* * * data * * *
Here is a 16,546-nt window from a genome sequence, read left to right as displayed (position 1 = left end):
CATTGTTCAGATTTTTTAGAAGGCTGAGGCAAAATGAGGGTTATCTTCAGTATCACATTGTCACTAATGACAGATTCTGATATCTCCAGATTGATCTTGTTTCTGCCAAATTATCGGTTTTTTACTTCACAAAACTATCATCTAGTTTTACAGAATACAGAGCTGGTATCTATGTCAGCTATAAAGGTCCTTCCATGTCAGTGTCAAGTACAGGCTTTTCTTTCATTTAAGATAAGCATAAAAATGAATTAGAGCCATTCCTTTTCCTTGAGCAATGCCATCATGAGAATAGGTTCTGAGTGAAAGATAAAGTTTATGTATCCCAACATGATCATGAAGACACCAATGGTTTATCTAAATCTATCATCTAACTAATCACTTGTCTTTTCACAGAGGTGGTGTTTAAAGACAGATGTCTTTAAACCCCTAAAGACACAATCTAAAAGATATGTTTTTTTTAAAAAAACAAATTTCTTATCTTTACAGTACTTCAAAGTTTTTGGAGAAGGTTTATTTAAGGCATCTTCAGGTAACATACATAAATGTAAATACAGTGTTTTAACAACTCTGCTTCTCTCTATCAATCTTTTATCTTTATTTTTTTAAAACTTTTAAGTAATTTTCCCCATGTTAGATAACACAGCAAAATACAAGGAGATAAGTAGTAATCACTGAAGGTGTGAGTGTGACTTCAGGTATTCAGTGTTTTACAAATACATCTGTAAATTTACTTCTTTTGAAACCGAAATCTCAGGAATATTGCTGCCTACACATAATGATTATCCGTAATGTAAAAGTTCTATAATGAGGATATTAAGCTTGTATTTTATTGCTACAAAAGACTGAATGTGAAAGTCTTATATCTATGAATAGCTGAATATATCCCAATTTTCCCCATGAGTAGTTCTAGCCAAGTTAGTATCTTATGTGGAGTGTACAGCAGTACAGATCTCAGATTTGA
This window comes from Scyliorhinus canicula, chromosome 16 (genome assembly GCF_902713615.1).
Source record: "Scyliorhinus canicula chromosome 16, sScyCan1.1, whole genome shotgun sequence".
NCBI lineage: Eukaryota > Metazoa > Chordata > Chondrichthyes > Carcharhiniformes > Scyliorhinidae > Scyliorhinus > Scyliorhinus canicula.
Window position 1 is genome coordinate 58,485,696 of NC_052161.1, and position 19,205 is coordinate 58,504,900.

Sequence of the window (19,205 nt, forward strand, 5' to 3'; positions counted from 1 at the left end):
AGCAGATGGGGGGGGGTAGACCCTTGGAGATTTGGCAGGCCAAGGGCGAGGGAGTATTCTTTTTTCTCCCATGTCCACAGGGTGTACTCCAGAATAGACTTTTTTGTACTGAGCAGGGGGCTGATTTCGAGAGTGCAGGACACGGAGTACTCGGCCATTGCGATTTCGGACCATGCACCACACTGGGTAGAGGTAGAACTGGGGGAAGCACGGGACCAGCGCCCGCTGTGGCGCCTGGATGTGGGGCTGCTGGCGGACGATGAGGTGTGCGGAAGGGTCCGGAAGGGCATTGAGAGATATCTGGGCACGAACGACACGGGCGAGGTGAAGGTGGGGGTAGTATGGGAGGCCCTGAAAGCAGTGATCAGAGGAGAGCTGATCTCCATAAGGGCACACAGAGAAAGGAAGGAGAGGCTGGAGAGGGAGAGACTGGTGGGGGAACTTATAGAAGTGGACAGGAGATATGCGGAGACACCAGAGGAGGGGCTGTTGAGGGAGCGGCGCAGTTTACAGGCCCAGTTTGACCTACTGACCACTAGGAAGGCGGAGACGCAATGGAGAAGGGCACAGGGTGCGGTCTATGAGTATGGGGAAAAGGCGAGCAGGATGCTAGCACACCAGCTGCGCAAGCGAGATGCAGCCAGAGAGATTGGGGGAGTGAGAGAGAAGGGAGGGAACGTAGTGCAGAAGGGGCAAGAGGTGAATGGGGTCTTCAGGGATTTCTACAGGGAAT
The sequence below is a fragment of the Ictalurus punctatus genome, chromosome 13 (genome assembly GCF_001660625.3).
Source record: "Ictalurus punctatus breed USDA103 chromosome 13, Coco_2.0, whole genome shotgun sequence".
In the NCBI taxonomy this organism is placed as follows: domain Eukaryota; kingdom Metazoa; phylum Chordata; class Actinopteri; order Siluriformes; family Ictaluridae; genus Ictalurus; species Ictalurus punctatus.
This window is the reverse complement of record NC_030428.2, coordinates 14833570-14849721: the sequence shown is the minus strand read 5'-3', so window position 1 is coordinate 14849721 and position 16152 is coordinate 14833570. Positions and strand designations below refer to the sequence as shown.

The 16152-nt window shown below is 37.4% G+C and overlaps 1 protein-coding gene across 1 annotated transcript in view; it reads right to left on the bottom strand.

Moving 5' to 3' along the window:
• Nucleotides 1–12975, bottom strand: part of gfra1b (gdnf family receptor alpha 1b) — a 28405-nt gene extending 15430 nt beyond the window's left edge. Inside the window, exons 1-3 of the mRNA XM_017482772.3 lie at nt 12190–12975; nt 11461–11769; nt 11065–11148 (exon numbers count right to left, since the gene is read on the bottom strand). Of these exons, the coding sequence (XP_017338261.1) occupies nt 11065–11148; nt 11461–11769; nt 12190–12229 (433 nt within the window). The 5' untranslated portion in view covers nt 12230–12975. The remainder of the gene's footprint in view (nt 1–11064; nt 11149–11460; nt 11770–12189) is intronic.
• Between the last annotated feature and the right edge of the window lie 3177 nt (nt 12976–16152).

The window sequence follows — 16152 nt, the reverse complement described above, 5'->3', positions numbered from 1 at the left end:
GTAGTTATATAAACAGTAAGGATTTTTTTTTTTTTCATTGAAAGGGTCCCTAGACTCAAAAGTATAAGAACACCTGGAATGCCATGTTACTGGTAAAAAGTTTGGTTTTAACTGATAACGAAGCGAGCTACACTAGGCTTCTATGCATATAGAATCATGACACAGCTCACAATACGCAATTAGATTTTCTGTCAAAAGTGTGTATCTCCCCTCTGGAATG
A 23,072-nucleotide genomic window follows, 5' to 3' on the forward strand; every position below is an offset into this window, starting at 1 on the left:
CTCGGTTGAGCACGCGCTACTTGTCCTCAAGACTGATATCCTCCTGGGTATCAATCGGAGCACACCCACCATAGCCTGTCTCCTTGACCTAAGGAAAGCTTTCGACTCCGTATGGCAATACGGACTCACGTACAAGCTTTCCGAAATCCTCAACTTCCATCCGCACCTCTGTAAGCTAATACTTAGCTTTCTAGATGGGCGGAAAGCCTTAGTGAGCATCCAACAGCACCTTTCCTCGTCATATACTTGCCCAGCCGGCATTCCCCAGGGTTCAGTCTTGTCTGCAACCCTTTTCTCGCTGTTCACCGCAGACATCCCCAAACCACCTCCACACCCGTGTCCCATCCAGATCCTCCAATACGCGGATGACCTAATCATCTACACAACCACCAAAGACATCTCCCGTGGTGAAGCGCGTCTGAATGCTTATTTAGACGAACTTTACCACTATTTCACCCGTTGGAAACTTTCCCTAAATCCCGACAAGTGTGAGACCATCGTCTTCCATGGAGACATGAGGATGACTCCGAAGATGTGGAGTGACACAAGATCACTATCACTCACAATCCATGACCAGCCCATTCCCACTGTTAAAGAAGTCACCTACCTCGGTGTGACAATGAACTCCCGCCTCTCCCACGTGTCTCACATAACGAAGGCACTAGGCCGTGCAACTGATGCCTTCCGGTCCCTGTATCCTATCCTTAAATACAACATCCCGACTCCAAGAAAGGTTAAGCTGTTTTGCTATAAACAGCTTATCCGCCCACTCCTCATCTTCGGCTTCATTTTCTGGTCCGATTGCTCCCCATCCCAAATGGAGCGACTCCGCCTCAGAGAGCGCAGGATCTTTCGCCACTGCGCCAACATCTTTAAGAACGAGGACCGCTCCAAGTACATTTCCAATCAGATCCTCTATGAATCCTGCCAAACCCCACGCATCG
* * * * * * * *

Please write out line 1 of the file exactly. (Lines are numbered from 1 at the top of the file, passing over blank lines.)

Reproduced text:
Here is a 16,546-nt window from a genome sequence, read left to right as displayed (position 1 = left end):